People with mild idiopathic thrombocytopenic purpura may need nothing more than regular monitoring and platelet checks. Children usually improve without treatment. Most adults with ITP will eventually need treatment, as the condition often becomes severe or long-term (chronic) ITP.

Treatment may include a number of approaches, such as medications to boost your platelet count or surgery to remove your spleen (splenectomy). Talk with your doctor about the risks and benefits of your treatment options. Some people find that the side effects of treatment are more burdensome than the effects of the disease itself.


Your doctor will talk with you about medications or supplements you take and whether you need to stop using any that might inhibit platelet function. Examples include aspirin, ibuprofen (Advil, Motrin IB, others), ginkgo biloba and warfarin (Coumadin).

Your doctor may prescribe one or more of the following medications to treat ITP:

  • Drugs that suppress your immune system. Your doctor will likely start you on an oral corticosteroid, such as prednisone. This drug may help raise your platelet count by decreasing the activity of your immune system. Once your platelet count is back to a safe level, you can gradually discontinue taking the drug under the direction of your doctor. In general, this takes about two to six weeks.

    The problem is that many adults experience a relapse after discontinuing corticosteroids. A new course of corticosteroids may be pursued, but long-term use of these medications isn't recommended because of the risk of serious side effects. These include cataracts, high blood sugar, increased risk of infections and thinning of bones (osteoporosis).

  • Injections to increase your blood count. If corticosteroids don't help, your doctor may give you an injection of immune globulin (IVIG). This drug may also be used if you have critical bleeding or need to quickly increase your blood count before surgery. The effect usually wears off in a couple of weeks. Possible side effects include headache, vomiting and low blood pressure.
  • Drugs that boost platelet production. Thrombopoietin receptor agonists — such as romiplostim (Nplate) and eltrombopag (Promacta) — help your bone marrow produce more platelets. Possible side effects include headache, dizziness, nausea or vomiting, and an increased risk of blood clots.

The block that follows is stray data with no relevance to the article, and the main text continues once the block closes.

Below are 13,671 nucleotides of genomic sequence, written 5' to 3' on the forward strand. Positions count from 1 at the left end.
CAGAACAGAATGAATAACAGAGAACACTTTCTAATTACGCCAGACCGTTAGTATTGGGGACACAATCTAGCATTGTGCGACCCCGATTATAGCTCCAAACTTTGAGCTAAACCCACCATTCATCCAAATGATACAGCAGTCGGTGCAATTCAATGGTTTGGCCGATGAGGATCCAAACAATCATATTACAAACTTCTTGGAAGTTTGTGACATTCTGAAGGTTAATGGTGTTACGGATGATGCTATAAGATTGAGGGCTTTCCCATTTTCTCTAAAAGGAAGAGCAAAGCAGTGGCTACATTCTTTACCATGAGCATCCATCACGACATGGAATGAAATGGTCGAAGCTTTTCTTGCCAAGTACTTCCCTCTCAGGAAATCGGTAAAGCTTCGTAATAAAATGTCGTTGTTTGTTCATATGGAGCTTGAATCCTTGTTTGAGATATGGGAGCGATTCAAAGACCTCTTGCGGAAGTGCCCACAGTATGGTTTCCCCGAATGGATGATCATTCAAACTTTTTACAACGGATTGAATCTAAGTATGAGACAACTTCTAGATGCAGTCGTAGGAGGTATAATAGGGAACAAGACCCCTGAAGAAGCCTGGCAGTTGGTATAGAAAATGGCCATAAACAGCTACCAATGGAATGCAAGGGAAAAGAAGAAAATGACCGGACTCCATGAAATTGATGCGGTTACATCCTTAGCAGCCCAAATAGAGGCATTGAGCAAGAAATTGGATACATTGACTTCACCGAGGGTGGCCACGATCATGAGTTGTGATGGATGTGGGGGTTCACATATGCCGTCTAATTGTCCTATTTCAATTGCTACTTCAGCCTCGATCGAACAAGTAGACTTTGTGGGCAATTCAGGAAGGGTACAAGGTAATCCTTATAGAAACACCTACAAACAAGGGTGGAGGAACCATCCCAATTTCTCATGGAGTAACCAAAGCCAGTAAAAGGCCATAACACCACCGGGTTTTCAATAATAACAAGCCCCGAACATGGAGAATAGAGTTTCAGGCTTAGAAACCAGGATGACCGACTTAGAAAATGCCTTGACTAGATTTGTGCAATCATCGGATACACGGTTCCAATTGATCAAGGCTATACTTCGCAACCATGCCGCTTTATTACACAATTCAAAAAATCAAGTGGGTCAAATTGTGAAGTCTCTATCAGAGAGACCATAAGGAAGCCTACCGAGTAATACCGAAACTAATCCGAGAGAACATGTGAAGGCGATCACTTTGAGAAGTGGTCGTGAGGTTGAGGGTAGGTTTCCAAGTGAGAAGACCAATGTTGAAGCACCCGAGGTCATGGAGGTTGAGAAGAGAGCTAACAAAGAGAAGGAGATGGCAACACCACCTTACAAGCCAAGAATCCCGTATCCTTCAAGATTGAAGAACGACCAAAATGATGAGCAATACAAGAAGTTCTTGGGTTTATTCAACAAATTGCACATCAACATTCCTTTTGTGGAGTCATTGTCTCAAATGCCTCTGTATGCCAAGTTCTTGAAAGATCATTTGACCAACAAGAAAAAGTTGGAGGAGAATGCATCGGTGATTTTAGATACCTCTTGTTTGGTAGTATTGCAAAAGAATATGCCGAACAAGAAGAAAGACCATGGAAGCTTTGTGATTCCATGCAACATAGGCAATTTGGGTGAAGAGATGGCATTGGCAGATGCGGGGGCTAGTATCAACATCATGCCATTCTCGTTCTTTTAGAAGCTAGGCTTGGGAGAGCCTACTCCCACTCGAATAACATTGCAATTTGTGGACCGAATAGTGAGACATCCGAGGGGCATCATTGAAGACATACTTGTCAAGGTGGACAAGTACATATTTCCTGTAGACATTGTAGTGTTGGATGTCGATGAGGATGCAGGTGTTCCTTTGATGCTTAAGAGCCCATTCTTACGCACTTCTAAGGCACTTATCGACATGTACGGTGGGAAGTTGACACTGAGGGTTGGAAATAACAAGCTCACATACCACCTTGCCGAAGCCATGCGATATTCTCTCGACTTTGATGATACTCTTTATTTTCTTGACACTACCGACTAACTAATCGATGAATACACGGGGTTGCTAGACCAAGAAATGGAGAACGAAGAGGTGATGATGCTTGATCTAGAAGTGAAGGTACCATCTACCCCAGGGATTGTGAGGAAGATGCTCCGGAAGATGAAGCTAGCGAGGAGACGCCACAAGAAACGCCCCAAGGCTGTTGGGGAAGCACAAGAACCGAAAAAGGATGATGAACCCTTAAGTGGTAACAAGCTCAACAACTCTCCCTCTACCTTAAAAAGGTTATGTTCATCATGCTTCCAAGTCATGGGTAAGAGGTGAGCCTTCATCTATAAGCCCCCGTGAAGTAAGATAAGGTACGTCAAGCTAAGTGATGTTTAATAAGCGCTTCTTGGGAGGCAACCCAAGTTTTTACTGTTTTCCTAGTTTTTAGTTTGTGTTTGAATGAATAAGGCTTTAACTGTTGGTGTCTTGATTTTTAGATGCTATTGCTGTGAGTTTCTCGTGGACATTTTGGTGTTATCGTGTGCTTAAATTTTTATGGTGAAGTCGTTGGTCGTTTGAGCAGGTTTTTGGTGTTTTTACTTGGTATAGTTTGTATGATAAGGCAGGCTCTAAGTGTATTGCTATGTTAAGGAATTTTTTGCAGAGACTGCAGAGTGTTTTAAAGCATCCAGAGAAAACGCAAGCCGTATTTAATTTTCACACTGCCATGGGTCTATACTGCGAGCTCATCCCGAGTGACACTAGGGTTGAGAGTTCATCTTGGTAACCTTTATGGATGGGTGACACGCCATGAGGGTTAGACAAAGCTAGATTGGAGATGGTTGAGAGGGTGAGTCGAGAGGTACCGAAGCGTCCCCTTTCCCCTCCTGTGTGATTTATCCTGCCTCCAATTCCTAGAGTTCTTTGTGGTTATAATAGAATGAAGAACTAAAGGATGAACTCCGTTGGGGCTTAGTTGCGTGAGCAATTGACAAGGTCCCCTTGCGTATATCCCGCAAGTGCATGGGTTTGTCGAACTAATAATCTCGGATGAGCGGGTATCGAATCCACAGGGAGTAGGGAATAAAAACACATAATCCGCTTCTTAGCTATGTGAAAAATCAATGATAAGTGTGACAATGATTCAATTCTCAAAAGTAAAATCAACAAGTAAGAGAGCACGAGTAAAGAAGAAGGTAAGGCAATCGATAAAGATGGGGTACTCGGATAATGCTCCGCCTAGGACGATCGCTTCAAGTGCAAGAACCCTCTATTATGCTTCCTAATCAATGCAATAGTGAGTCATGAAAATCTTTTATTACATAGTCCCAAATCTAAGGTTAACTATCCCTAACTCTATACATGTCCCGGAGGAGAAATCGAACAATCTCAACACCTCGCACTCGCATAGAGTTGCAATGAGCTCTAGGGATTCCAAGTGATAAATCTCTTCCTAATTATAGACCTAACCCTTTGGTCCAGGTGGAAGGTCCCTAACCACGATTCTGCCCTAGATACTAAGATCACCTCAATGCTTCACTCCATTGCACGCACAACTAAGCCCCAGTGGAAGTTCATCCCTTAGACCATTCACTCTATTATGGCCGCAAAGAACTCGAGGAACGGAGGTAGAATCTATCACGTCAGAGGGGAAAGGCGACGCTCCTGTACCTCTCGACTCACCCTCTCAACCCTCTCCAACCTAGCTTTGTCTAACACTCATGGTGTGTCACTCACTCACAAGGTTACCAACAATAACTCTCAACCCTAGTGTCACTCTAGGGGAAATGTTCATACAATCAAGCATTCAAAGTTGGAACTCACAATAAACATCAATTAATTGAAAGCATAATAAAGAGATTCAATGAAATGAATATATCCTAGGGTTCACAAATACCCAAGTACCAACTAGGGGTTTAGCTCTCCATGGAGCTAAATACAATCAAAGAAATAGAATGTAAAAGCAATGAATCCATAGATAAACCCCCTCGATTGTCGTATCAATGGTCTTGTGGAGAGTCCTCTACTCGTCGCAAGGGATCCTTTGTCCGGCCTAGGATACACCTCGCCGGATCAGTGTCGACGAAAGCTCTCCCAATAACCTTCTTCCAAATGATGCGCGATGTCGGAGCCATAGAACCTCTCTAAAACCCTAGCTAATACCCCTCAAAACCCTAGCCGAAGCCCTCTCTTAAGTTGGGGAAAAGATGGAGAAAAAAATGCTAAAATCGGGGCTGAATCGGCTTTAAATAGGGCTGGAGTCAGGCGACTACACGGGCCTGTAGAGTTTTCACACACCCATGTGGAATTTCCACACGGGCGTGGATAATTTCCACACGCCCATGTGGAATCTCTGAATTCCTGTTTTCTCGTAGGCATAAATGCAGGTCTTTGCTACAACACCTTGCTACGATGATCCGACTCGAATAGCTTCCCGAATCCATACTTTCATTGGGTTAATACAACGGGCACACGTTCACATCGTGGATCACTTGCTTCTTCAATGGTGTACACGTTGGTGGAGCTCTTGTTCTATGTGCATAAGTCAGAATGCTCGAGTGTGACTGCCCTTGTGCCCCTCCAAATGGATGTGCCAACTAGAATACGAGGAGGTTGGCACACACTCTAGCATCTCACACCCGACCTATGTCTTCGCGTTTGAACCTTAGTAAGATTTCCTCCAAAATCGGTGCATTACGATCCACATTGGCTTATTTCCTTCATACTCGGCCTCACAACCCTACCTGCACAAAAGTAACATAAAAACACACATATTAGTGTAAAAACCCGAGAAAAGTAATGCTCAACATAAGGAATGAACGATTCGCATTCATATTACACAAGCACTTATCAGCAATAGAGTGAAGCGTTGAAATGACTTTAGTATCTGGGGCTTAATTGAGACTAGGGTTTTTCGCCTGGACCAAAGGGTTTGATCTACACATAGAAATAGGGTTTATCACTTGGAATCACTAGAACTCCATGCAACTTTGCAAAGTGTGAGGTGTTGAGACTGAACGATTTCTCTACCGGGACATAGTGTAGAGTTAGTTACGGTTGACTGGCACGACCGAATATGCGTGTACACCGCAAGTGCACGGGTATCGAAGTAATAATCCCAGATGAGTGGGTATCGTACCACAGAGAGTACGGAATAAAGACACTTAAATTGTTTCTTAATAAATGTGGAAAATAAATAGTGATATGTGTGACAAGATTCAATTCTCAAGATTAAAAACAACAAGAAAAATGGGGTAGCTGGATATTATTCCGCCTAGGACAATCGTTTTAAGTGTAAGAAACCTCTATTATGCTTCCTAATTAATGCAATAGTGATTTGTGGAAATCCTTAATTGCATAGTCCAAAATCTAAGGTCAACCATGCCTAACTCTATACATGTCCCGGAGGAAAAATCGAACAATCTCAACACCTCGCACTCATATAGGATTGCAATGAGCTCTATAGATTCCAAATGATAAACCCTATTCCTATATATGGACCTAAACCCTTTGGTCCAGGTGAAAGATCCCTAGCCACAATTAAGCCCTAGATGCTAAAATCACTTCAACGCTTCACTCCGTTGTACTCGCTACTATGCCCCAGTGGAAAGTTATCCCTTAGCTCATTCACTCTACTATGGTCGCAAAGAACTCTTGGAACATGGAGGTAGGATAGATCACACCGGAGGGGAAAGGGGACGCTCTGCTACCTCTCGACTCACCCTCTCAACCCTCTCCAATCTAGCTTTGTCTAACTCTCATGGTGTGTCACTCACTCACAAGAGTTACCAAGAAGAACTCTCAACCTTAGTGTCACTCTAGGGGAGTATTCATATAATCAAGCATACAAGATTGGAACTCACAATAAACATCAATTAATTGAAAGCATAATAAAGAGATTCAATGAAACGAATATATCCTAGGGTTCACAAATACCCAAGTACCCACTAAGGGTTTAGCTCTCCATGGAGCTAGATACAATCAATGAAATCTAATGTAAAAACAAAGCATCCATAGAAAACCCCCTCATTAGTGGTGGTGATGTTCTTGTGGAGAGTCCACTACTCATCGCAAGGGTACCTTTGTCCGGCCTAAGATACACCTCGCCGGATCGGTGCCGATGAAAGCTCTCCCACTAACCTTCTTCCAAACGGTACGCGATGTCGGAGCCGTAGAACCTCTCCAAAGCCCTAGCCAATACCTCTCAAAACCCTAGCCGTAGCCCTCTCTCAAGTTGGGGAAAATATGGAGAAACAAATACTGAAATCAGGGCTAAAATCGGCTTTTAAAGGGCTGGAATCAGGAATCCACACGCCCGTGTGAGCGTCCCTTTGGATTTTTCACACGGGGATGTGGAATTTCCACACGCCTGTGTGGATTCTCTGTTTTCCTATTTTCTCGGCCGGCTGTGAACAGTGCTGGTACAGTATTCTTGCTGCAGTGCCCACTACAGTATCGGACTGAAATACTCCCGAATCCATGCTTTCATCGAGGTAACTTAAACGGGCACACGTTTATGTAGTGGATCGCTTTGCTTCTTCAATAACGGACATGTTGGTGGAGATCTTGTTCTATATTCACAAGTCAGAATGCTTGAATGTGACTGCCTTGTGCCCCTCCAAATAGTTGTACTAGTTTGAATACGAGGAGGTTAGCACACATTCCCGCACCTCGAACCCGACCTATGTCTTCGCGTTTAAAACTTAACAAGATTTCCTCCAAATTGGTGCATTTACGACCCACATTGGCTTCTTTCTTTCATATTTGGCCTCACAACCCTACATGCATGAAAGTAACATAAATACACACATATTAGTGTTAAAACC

• Other immune-suppressing drugs. Rituximab (Rituxan) helps reduce the immune system response that's damaging platelets, thus raising the platelet count. Possible side effects include low blood pressure, fever, sore throat and rash.

Emergency treatment

Although rare, severe bleeding can occur with ITP. Emergency care usually includes transfusions of platelet concentrates, intravenous corticosteroid (methylprednisolone) and intravenous immune globulin.

Treatments for resistant disease

If your condition persists despite treatment, your doctor may suggest other drugs that suppress the immune system or boost platelet production:

  • Removal of your spleen. If your condition is severe or persists despite initial drug treatment, your doctor may suggest surgical removal of your spleen (splenectomy). This quickly eliminates the main source of platelet destruction in your body and improves your platelet count, though it doesn't work for everyone. Serious post-surgical complications sometimes occur, and not having a spleen permanently increases your susceptibility to infection.

    Splenectomy is rarely a treatment choice for children with ITP because they often get better without treatment.

  • Other drugs. Azathioprine (Imuran, Azasan) has been used to treat ITP. But it can cause significant side effects, and its effectiveness has yet to be proved. Possible side effects include fever, headache, nausea and vomiting, and muscle pain.
April 23, 2016
  1. AskMayoExpert. Immune thrombocytopenia (ITP). Rochester, Minn.: Mayo Foundation for Medical Education and Research; 2015.
  2. AskMayoExpert. Spleen disorders and splenectomy. Rochester, Minn.: Mayo Foundation for Medical Education and Research; 2014.
  3. Immune thrombocytopenia (ITP). Merck Manual Professional Version. Accessed Feb. 10, 2016.
  4. Yeo CJ, et al., eds. Splenectomy for conditions other than trauma. In: Shackelford's Surgery of the Alimentary Tract. 7th ed. Philadelphia, Pa.: Elsevier Saunders; 2013.
  5. Immune thrombocytopenic? National Heart, Lung, and Blood Institute. Accessed Feb. 9, 2016.
  6. George JN, et al. Immune thrombocytopenia (ITP) in adults: Clinical manifestations and diagnosis. Accessed Feb. 10, 2016.
  7. Riggin EA. Allscripts EPSi. Mayo Clinic, Rochester, Minn. Feb. 11, 2016.
  8. Neunert C, et al. The American Society of Hematology 2011 evidence-based guidelines for immune thrombocytopenia. Blood. 2011;117:4190.
  9. CBC with differential, blood. Mayo Medical Laboratories. Accessed Feb. 12, 2016.
  10. George JN, et al. Approach to the adult with unexplained thrombocytopenia. Accessed Feb. 11, 2016.
  11. George JN, et al. Immune thrombocytopenia (ITP) in adults: Initial treatment and prognosis. Accessed Feb. 10, 2016.
  12. George JN, et al. Immune thrombocytopenia (ITP) in adults: Second-line and subsequent therapies. Accessed Feb. 10, 2016.
  13. Leandro MJ. Rituximab and other B cell targeted therapies for rheumatoid arthritis. Accessed Feb. 16, 2016.
  14. Imuran (azathioprine). U.S. Food and Drug Administration.,017391s016lbl.pdf. Accessed Feb. 16, 2016.
  15. Arnold DM. Positioning new treatments in the management of immune thrombocytopenia. Pediatric Blood & Cancer. 2013;60:S19.
  16. Mesa RA (expert opinion). Mayo Clinic, Scottsdale/Phoenix, Ariz. Feb. 17, 2016.